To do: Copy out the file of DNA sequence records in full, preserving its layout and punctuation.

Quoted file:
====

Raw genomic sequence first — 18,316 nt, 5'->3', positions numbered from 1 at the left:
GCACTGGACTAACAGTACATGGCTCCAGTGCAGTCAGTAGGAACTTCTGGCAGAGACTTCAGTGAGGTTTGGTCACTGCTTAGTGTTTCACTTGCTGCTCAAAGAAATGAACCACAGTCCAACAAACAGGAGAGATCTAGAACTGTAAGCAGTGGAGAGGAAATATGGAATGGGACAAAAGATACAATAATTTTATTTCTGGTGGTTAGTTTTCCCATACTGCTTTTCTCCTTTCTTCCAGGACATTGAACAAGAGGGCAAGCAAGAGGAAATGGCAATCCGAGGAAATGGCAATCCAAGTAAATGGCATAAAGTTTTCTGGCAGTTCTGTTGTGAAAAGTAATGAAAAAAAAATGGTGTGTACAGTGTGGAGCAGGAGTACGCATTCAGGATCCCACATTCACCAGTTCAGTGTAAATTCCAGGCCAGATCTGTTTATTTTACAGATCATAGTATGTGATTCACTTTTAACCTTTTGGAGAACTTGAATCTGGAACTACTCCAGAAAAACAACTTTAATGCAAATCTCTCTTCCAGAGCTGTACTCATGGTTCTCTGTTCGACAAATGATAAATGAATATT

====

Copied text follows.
Raw genomic sequence first — 18,316 nt, 5'->3', positions numbered from 1 at the left:
GCACTGGACTAACAGTACATGGCTCCAGTGCAGTCAGTAGGAACTTCTGGCAGAGACTTCAGTGAGGTTTGGTCACTGCTTAGTGTTTCACTTGCTGCTCAAAGAAATGAACCACAGTCCAACAAACAGGAGAGATCTAGAACTGTAAGCAGTGGAGAGGAAATATGGAATGGGACAAAAGATACAATAATTTTATTTCTGGTGGTTAGTTTTCCCATACTGCTTTTCTCCTTTCTTCCAGGACATTGAACAAGAGGGCAAGCAAGAGGAAATGGCAATCCGAGGAAATGGCAATCCAAGTAAATGGCATAAAGTTTTCTGGCAGTTCTGTTGTGAAAAGTAATGAAAAAAAAATGGTGTGTACAGTGTGGAGCAGGAGTACGCATTCAGGATCCCACATTCACCAGTTCAGTGTAAATTCCAGGCCAGATCTGTTTATTTTACAGATCATAGTATGTGATTCACTTTTAACCTTTTGGAGAACTTGAATCTGGAACTACTCCAGAAAAACAACTTTAATGCAAATCTCTCTTCCAGAGCTGTACTCATGGTTCTCTGTTCGACAAATGATAAATGAATATT